when to call it quits on your old front door

when to call it quits on your old front door

How To Cut Vinyl Siding

Carrie Castillo

Vinyl siding costs less than other types of siding, and it commonly lasts a long time. However, when you need to replace or install siding, it helps that you know how to cut it.

The cutting method commonly depends on the type of cut you need. It may sound difficult to cut vinyl siding, but  it is easier than you think. you should be able to manage the job by following these steps.

Prepare to Work

To cut vinyl siding, you need:

  • work gloves
  • eye goggles
  • work table
  • pencil cloth
  • sandpaper
  • carpenter's square
  • tape measure
  • level
  • utility knife
  • tin snips
  • circular saw with fine-tooth blade jigsaw

Lay the siding on a flat surface, measure the area you need to cut, write it on paper, if needed, and mark it on the siding with a pencil. The pencil marks should wash off during the next rain, or wipe them with a damp cloth. If you are replacing the siding, use the old piece as a guide to measure length.

Cut with a Circular Saw

Circular saws are suggested for making short. vertical cuts. Attach the cutting blade to the saw backward to help make the smoothest cuts. 

Saw blades are measured in Teeth Per Inch, or TPI. The suggested TPI for this project is 36 TPI. Don't cut material other than siding with the blade backward.

Double check the measurements before you cut, and place a carpenter's square below the piece to make right angles with the table edge. Carefully cut the extra siding as you hold the carpenter's square, and follow the edge of the table as a guide. Use the jigsaw to fit siding around doors and windows.

Use Tin Snips for Short, Vertical Cuts

Tin snips work best for making long, vertical cuts. When you cut with tin snips, only close them two-thirds of the way to get straighter cuts.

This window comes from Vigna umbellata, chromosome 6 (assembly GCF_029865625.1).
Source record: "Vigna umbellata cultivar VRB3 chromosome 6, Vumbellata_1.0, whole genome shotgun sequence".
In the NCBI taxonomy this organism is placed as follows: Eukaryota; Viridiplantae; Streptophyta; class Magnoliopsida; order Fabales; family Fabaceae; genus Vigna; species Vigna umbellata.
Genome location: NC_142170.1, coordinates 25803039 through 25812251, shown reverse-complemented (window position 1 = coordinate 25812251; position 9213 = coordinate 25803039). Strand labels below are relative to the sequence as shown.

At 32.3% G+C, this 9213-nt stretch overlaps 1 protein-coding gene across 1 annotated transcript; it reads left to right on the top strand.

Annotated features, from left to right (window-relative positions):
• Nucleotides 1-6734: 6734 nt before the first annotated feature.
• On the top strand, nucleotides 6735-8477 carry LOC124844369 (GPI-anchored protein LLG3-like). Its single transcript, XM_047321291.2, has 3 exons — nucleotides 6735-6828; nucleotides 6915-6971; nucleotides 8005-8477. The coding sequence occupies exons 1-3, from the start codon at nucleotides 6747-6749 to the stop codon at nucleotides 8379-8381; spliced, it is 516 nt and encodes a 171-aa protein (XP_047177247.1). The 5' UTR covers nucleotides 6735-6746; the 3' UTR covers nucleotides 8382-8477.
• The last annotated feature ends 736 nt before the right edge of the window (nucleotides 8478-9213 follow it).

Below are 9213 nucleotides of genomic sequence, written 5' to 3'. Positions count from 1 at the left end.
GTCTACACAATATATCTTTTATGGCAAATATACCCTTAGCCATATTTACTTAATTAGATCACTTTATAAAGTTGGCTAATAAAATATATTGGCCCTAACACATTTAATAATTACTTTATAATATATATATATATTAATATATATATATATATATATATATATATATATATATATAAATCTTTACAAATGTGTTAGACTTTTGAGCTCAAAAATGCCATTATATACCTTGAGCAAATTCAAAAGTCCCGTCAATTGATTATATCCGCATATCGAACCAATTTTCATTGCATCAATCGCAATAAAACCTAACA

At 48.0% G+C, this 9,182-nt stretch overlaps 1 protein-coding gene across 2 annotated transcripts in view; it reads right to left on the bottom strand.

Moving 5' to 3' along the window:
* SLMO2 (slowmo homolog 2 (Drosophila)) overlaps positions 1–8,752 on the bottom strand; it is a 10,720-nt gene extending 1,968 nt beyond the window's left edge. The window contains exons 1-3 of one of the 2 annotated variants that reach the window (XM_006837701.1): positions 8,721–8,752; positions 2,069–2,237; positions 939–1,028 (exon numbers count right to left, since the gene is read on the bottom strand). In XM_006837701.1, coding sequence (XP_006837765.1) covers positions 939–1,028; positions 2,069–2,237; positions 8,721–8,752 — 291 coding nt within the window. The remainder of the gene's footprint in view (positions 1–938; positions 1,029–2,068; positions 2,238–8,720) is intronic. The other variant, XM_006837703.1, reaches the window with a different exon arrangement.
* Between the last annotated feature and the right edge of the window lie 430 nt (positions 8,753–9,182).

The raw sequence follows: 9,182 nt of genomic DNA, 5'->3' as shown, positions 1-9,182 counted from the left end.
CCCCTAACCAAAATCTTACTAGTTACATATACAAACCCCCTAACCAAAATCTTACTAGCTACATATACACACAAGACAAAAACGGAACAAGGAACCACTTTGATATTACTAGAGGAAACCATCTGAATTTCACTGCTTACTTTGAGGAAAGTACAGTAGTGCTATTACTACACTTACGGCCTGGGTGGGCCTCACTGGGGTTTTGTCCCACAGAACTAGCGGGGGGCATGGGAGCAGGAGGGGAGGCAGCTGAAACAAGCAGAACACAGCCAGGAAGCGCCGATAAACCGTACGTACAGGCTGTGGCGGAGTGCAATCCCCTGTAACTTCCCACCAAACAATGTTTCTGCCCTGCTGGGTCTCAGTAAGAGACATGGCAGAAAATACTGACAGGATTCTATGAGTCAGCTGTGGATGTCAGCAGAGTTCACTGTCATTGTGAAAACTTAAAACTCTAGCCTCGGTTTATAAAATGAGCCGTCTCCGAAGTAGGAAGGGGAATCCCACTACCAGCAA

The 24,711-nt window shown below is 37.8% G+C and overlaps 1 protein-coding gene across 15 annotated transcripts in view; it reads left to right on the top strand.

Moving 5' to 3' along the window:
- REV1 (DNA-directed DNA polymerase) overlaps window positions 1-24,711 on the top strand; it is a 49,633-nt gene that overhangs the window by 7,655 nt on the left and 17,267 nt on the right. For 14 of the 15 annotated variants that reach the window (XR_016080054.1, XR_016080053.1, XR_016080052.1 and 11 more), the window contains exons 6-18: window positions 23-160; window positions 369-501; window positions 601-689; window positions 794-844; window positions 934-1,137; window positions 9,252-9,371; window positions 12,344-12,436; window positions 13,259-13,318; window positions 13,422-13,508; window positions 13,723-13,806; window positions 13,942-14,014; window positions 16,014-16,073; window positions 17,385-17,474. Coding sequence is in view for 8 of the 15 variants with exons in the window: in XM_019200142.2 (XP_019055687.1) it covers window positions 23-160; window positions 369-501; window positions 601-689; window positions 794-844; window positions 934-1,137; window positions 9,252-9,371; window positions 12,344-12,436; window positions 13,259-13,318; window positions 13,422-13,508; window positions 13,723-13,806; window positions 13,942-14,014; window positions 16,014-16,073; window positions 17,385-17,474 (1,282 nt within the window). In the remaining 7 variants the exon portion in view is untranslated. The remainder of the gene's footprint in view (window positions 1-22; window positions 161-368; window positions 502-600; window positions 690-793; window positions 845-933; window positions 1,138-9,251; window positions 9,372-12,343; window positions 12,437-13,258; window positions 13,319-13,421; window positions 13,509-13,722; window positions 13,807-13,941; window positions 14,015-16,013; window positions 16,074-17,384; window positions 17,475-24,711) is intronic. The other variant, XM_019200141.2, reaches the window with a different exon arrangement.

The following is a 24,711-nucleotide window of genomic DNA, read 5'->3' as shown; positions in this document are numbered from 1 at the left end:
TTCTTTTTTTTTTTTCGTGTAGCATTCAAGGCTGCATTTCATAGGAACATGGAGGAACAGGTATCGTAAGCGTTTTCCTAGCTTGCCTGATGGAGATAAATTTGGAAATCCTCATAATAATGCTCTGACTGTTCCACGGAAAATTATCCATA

If the first run doesn't cut the siding all the way, open the tin snips, and push them to the front. Keep cutting until the extra siding breaks. If necessary, sand the edges to smooth them. 

Make Horizontal Cuts

A utility knife is an ideal way to make horizontal cuts since these cuts are commonly too long for tin snips or a saw. Place a level at the marks, and cut lengthwise with the knife using medium pressure.

Bend the  cut strip along the score line to break it. If you can't break the strip, pull it back and forth until it loosens.


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About Me
when to call it quits on your old front door

How old is the front door on your home? Have you ever walked past the door and felt a cool breeze coming from under it? Could it be time to replace your front door, or can you repair the one that you have? My site is filled with advice and tips for learning when to replace and when to repair a front door. You can learn from my personal experience of living in older homes how to know when it is time to call it quits on the old stuff and invest in new. Hopefully, my failures and successes can help you avoid the failures and go straight for the success.